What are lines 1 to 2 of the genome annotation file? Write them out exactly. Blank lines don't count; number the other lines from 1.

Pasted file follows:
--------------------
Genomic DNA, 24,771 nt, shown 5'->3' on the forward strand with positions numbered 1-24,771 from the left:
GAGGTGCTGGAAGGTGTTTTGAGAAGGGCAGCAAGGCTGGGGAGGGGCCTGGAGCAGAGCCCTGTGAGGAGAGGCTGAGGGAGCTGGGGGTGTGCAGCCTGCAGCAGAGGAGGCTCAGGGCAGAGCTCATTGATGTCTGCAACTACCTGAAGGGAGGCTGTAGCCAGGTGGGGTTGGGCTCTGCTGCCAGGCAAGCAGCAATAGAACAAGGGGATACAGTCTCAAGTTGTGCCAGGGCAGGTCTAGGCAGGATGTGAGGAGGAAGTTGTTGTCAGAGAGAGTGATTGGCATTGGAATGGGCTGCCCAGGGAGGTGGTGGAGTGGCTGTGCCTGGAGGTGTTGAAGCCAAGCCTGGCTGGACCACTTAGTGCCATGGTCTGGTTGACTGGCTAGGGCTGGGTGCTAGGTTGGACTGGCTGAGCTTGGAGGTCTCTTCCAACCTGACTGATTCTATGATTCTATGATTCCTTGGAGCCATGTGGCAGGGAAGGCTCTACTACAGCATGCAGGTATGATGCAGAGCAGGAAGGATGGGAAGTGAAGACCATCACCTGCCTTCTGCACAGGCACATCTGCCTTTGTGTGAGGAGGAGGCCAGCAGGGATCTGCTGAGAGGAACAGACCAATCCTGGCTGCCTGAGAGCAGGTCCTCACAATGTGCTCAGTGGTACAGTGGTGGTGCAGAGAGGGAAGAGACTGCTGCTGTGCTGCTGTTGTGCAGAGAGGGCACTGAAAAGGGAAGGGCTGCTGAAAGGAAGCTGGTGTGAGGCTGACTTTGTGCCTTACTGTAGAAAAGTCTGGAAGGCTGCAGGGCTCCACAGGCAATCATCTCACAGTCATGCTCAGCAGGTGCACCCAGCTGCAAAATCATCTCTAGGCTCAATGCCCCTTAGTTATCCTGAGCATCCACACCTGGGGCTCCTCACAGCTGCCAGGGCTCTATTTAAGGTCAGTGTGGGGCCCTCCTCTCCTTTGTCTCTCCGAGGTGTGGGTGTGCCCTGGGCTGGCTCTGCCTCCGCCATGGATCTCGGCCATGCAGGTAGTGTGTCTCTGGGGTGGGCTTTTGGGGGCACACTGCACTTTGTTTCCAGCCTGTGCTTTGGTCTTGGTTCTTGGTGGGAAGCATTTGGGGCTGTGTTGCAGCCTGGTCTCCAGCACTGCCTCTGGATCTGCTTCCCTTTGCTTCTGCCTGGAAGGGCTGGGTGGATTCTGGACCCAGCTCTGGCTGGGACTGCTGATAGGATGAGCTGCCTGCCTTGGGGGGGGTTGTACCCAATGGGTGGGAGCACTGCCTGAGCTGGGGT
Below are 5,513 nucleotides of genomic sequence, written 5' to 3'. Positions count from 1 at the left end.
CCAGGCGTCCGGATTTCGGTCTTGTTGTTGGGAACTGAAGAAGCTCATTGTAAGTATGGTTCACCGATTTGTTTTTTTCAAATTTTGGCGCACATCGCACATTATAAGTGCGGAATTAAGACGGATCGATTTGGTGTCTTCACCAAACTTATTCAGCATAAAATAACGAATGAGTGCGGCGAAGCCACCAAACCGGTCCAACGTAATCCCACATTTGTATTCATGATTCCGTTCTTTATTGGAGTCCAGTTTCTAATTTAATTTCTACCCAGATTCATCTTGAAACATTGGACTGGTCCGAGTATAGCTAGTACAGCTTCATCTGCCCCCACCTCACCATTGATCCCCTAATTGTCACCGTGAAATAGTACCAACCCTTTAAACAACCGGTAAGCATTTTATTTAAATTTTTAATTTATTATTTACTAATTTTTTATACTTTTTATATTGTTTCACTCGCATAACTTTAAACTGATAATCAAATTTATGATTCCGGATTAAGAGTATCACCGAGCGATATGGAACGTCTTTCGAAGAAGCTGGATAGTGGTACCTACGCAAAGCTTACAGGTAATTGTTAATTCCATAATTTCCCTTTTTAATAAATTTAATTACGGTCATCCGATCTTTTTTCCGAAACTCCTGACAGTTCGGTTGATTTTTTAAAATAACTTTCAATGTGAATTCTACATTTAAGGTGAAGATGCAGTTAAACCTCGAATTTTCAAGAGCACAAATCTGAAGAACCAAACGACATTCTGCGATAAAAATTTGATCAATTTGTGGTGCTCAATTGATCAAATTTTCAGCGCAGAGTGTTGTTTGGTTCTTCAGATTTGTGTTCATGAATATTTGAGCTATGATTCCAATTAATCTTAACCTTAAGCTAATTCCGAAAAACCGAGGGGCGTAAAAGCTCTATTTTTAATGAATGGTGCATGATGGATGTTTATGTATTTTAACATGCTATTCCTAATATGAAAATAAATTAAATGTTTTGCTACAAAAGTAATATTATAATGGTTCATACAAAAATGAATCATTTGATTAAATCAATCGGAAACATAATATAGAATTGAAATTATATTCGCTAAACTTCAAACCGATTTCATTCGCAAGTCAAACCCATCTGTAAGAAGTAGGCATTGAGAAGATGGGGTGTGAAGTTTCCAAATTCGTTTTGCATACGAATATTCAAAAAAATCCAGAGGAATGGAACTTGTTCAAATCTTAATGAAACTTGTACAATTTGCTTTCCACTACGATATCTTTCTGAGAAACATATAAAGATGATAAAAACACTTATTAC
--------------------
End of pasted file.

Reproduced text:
Genomic DNA, 24,771 nt, shown 5'->3' on the forward strand with positions numbered 1-24,771 from the left:
GAGGTGCTGGAAGGTGTTTTGAGAAGGGCAGCAAGGCTGGGGAGGGGCCTGGAGCAGAGCCCTGTGAGGAGAGGCTGAGGGAGCTGGGGGTGTGCAGCCTGCAGCAGAGGAGGCTCAGGGCAGAGCTCATTGATGTCTGCAACTACCTGAAGGGAGGCTGTAGCCAGGTGGGGTTGGGCTCTGCTGCCAGGCAAGCAGCAATAGAACAAGGGGATACAGTCTCAAGTTGTGCCAGGGCAGGTCTAGGCAGGATGTGAGGAGGAAGTTGTTGTCAGAGAGAGTGATTGGCATTGGAATGGGCTGCCCAGGGAGGTGGTGGAGTGGCTGTGCCTGGAGGTGTTGAAGCCAAGCCTGGCTGGACCACTTAGTGCCATGGTCTGGTTGACTGGCTAGGGCTGGGTGCTAGGTTGGACTGGCTGAGCTTGGAGGTCTCTTCCAACCTGACTGATTCTATGATTCTATGATTCCTTGGAGCCATGTGGCAGGGAAGGCTCTACTACAGCATGCAGGTATGATGCAGAGCAGGAAGGATGGGAAGTGAAGACCATCACCTGCCTTCTGCACAGGCACATCTGCCTTTGTGTGAGGAGGAGGCCAGCAGGGATCTGCTGAGAGGAACAGACCAATCCTGGCTGCCTGAGAGCAGGTCCTCACAATGTGCTCAGTGGTACAGTGGTGGTGCAGAGAGGGAAGAGACTGCTGCTGTGCTGCTGTTGTGCAGAGAGGGCACTGAAAAGGGAAGGGCTGCTGAAAGGAAGCTGGTGTGAGGCTGACTTTGTGCCTTACTGTAGAAAAGTCTGGAAGGCTGCAGGGCTCCACAGGCAATCATCTCACAGTCATGCTCAGCAGGTGCACCCAGCTGCAAAATCATCTCTAGGCTCAATGCCCCTTAGTTATCCTGAGCATCCACACCTGGGGCTCCTCACAGCTGCCAGGGCTCTATTTAAGGTCAGTGTGGGGCCCTCCTCTCCTTTGTCTCTCCGAGGTGTGGGTGTGCCCTGGGCTGGCTCTGCCTCCGCCATGGATCTCGGCCATGCAGGTAGTGTGTCTCTGGGGTGGGCTTTTGGGGGCACACTGCACTTTGTTTCCAGCCTGTGCTTTGGTCTTGGTTCTTGGTGGGAAGCATTTGGGGCTGTGTTGCAGCCTGGTCTCCAGCACTGCCTCTGGATCTGCTTCCCTTTGCTTCTGCCTGGAAGGGCTGGGTGGATTCTGGACCCAGCTCTGGCTGGGACTGCTGATAGGATGAGCTGCCTGCCTTGGGGGGGGTTGTACCCAATGGGTGGGAGCACTGCCTGAGCTGGGGT